Freedom of the Press
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Press Freedom Score (0 = best, 100 = worst)
Legal Environment(0 = best, 30 = worst)
Political Environment(0 = best, 40 = worst)
Economic Environment(0 = best, 30 = worst)
Press freedom is constitutionally guaranteed and generally respected in practice. Archaic defamation laws are still in place under which journalists remain guilty until proven innocent, but a new defamation bill was introduced at the end of 2006, following a growing movement to enact new media legislation. The bill decriminalizes most forms of defamation and will bring Irish laws into closer conformance with international standards. However, the bill has drawn criticism for a clause criminalizing the publication of “gravely harmful sentiments” and allowing summary convictions for “minor” transgressions. The proposed law incorporates a proposal for a press ombudsman and a press council—an independent watchdog that will deal with public complaints and regulate the media under a new code of conduct covering areas such as accuracy, fairness, privacy, and incitement to hatred. The bill further introduces the defense of “reasonable publication,” under which journalists will not be held liable for a statement—even if it is subsequently proven to be false—if they acted in accordance with professional ethics and public interest justified publication. A new privacy bill was introduced alongside the defamation legislation but was met with less enthusiasm by both the press and the government. Journalists argued that overly broad clauses in the proposed law could allow everyday journalistic activity, such as telephone calls, e-mails, and approaches to sources, to lead to allegations of harassment and trespass. Some speculated that the law was proposed to counterbalance the more liberal defamation bill. Both bills were under discussion at year’s end.
In late 2006, Irish Times editor Geraldine Kennedy and senior correspondent Colm Keena were accused of publishing classified information in an article disclosing details of the investigation of Bertie Ahern by the Mahon tribunal, a government anticorruption body. Following their indictment, the journalists destroyed all relevant documents in order to protect their source. In November, the tribunal announced plans to obtain an order from the high court forcing Kennedy and Keena to reveal their sources or face up to two years in prison or a US$300,000 fine. In November, multimillionaire Denis O’Brien was awarded US$990,000 in damages from the Mirror Newspaper Group, the highest award in Irish history for a defamation suit. In 1998, the Irish Mirror had alleged that O’Brien had paid former minister of communications Ray Burke US$60,000 to secure a radio broadcasting license for 98FM radio station—an allegation the newspaper later admitted was false.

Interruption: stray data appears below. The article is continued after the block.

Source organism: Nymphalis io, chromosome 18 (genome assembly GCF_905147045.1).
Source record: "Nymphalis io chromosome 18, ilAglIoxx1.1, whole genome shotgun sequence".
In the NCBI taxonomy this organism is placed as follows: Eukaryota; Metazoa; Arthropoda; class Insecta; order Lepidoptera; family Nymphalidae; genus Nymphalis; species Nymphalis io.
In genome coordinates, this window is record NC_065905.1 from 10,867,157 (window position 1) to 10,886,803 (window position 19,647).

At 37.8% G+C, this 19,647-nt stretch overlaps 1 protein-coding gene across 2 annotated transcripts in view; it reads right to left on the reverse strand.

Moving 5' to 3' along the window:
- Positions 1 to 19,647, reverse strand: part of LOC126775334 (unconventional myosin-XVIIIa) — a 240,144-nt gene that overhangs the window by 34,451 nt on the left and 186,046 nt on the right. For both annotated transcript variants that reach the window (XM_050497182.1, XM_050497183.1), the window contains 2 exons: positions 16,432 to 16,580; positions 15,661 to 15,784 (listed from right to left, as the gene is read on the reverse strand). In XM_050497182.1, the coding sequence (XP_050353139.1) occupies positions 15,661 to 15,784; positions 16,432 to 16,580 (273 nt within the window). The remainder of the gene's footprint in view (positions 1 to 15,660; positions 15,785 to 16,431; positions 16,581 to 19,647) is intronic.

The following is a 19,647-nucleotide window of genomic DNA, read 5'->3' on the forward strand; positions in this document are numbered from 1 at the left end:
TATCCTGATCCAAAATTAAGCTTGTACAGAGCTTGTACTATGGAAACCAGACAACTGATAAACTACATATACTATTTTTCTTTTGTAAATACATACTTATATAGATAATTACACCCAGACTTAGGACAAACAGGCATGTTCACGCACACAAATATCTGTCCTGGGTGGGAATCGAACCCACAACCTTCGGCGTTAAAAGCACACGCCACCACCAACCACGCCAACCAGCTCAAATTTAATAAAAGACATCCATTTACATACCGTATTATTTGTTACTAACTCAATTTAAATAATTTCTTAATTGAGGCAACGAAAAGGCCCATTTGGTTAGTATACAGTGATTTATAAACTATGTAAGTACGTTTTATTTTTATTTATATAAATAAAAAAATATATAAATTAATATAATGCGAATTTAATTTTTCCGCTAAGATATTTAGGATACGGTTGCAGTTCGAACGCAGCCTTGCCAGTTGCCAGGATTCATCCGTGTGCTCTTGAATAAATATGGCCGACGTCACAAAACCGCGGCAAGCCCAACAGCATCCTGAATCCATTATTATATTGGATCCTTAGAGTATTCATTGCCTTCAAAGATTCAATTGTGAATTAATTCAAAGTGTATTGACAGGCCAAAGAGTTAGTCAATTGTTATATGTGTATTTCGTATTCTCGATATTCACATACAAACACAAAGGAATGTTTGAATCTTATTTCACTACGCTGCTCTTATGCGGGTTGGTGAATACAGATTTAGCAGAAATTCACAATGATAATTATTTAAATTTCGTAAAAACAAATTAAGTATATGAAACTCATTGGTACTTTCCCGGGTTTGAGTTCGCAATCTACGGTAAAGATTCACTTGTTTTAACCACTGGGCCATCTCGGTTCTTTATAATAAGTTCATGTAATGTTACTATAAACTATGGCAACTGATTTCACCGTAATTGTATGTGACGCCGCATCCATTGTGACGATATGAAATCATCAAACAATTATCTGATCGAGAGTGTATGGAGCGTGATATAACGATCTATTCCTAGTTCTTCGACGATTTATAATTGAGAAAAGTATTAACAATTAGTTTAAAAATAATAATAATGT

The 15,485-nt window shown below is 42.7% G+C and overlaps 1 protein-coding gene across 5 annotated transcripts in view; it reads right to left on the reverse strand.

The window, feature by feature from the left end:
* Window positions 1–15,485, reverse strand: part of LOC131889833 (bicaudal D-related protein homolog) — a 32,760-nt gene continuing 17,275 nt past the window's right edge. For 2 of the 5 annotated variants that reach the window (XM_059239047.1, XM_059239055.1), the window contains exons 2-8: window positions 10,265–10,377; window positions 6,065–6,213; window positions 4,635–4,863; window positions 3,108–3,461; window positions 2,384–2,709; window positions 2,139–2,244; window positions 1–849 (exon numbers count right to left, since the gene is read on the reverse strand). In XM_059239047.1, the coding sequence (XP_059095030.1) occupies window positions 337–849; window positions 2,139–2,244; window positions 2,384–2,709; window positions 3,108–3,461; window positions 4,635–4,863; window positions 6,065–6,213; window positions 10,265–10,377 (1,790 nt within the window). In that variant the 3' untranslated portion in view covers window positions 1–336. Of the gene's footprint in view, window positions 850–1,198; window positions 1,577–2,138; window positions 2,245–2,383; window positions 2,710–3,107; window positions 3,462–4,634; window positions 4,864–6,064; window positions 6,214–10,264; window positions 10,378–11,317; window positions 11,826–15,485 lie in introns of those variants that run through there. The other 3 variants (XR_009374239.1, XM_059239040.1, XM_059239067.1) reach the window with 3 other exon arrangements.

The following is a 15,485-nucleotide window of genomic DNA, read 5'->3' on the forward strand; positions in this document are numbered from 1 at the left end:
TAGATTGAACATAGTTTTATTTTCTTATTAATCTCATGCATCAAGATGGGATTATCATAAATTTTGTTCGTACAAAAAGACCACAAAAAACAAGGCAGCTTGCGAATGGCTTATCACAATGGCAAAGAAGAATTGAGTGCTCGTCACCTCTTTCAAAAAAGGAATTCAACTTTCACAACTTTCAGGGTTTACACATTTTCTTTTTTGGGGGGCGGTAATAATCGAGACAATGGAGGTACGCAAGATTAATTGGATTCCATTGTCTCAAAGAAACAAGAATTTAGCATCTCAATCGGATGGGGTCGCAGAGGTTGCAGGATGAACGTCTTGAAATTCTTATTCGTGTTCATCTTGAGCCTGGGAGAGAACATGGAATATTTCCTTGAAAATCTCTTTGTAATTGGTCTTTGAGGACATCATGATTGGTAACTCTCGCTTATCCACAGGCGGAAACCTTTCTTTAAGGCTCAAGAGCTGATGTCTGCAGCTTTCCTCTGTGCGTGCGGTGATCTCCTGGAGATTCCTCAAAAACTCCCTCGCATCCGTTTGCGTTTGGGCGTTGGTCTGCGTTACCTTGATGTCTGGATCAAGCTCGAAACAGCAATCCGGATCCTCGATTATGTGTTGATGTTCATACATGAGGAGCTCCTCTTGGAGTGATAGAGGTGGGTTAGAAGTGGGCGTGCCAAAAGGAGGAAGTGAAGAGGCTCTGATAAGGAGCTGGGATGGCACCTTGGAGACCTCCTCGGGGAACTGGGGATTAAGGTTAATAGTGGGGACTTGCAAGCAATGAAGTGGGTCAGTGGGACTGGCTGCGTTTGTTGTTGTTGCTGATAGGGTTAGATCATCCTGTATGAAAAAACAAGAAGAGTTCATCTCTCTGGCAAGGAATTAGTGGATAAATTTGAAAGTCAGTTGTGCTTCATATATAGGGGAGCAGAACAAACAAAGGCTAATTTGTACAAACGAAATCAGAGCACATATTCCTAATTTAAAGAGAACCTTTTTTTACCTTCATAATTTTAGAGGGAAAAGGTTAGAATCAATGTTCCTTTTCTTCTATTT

The national public broadcaster, Radio Telefis Eireann, dominates the radio and television sectors, but the growth of cable and satellite has begun to weaken the state broadcaster’s monopoly over the industry. According to the U.S. State Department, there were 54 independent radio stations and 2 independent television stations operating during the year. British public and private television offers the main competition to Irish programming. According to the British Broadcasting Corporation, cross-media ownership is permitted within limits—press groups may own no more than 25 percent of local television and radio. Newspapers were dominated by the Independent News and Media Group, though diversity in views and political affiliations were seen across the multitude of dailies and weeklies produced in 2006. Internet access is unrestricted by the government, and 50 percent of Irish citizens use the internet regularly.